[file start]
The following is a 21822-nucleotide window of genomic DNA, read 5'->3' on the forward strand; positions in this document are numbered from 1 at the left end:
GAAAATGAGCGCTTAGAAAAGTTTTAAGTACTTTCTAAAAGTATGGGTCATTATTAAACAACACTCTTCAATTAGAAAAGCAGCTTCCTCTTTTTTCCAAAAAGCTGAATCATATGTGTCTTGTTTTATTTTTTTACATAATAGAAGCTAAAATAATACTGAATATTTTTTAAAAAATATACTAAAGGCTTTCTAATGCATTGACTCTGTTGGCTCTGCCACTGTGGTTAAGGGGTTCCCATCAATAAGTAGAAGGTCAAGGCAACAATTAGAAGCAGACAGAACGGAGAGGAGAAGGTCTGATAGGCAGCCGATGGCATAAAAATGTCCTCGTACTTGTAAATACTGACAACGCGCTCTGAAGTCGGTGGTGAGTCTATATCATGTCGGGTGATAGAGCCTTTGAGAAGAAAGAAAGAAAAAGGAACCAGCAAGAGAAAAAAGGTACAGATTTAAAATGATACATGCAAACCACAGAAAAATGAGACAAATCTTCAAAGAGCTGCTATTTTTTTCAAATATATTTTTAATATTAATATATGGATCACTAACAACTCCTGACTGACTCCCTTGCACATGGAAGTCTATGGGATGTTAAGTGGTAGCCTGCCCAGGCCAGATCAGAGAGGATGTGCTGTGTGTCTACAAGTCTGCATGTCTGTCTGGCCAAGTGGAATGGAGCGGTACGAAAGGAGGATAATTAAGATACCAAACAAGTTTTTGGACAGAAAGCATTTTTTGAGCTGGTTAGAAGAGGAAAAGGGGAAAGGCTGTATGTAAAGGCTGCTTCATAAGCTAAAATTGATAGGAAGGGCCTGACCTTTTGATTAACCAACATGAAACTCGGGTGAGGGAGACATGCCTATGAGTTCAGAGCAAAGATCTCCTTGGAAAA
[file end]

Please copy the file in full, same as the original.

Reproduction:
The following is a 21822-nucleotide window of genomic DNA, read 5'->3' on the forward strand; positions in this document are numbered from 1 at the left end:
GAAAATGAGCGCTTAGAAAAGTTTTAAGTACTTTCTAAAAGTATGGGTCATTATTAAACAACACTCTTCAATTAGAAAAGCAGCTTCCTCTTTTTTCCAAAAAGCTGAATCATATGTGTCTTGTTTTATTTTTTTACATAATAGAAGCTAAAATAATACTGAATATTTTTTAAAAAATATACTAAAGGCTTTCTAATGCATTGACTCTGTTGGCTCTGCCACTGTGGTTAAGGGGTTCCCATCAATAAGTAGAAGGTCAAGGCAACAATTAGAAGCAGACAGAACGGAGAGGAGAAGGTCTGATAGGCAGCCGATGGCATAAAAATGTCCTCGTACTTGTAAATACTGACAACGCGCTCTGAAGTCGGTGGTGAGTCTATATCATGTCGGGTGATAGAGCCTTTGAGAAGAAAGAAAGAAAAAGGAACCAGCAAGAGAAAAAAGGTACAGATTTAAAATGATACATGCAAACCACAGAAAAATGAGACAAATCTTCAAAGAGCTGCTATTTTTTTCAAATATATTTTTAATATTAATATATGGATCACTAACAACTCCTGACTGACTCCCTTGCACATGGAAGTCTATGGGATGTTAAGTGGTAGCCTGCCCAGGCCAGATCAGAGAGGATGTGCTGTGTGTCTACAAGTCTGCATGTCTGTCTGGCCAAGTGGAATGGAGCGGTACGAAAGGAGGATAATTAAGATACCAAACAAGTTTTTGGACAGAAAGCATTTTTTGAGCTGGTTAGAAGAGGAAAAGGGGAAAGGCTGTATGTAAAGGCTGCTTCATAAGCTAAAATTGATAGGAAGGGCCTGACCTTTTGATTAACCAACATGAAACTCGGGTGAGGGAGACATGCCTATGAGTTCAGAGCAAAGATCTCCTTGGAAAA